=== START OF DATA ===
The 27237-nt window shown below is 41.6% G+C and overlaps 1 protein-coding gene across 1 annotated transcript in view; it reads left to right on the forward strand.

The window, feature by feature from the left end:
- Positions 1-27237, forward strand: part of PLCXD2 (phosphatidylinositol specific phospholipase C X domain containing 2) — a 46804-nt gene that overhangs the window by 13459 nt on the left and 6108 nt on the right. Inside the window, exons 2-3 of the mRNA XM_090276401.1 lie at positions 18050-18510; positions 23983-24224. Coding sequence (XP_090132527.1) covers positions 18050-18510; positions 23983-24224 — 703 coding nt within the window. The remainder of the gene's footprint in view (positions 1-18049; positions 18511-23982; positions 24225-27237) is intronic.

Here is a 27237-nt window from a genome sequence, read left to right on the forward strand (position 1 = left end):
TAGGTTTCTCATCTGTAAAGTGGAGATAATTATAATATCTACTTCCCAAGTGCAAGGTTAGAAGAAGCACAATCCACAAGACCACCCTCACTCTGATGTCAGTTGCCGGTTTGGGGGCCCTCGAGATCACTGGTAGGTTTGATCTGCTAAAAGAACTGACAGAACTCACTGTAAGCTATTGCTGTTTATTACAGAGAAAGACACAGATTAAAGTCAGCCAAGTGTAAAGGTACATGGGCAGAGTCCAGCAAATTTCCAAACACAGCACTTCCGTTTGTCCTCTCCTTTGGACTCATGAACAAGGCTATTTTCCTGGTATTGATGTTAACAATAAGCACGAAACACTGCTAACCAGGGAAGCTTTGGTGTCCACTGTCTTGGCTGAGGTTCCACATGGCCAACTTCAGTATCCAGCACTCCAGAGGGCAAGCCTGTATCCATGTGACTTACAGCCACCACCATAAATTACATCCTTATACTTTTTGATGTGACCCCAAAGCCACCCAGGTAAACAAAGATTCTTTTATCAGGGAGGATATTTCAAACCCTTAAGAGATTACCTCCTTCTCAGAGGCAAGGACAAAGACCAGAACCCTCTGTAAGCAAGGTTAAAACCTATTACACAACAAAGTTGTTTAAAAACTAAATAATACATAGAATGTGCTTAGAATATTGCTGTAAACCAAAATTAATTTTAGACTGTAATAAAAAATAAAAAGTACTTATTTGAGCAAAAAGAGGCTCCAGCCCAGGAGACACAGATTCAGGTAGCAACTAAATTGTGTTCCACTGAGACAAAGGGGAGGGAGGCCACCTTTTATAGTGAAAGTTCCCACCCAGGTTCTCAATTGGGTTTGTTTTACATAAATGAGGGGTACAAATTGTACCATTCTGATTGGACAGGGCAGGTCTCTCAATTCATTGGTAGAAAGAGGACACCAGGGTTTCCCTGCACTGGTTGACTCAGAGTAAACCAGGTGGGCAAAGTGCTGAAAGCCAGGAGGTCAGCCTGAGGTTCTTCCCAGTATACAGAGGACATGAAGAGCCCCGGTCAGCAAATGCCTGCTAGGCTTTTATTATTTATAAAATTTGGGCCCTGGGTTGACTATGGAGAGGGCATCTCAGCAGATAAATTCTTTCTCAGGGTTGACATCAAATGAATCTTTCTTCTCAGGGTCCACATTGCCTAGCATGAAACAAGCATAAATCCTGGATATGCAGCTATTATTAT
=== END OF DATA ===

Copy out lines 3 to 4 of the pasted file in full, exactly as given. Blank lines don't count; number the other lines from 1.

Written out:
- Positions 1-27237, forward strand: part of PLCXD2 (phosphatidylinositol specific phospholipase C X domain containing 2) — a 46804-nt gene that overhangs the window by 13459 nt on the left and 6108 nt on the right. Inside the window, exons 2-3 of the mRNA XM_090276401.1 lie at positions 18050-18510; positions 23983-24224. Coding sequence (XP_090132527.1) covers positions 18050-18510; positions 23983-24224 — 703 coding nt within the window. The remainder of the gene's footprint in view (positions 1-18049; positions 18511-23982; positions 24225-27237) is intronic.

Here is a 27237-nt window from a genome sequence, read left to right on the forward strand (position 1 = left end):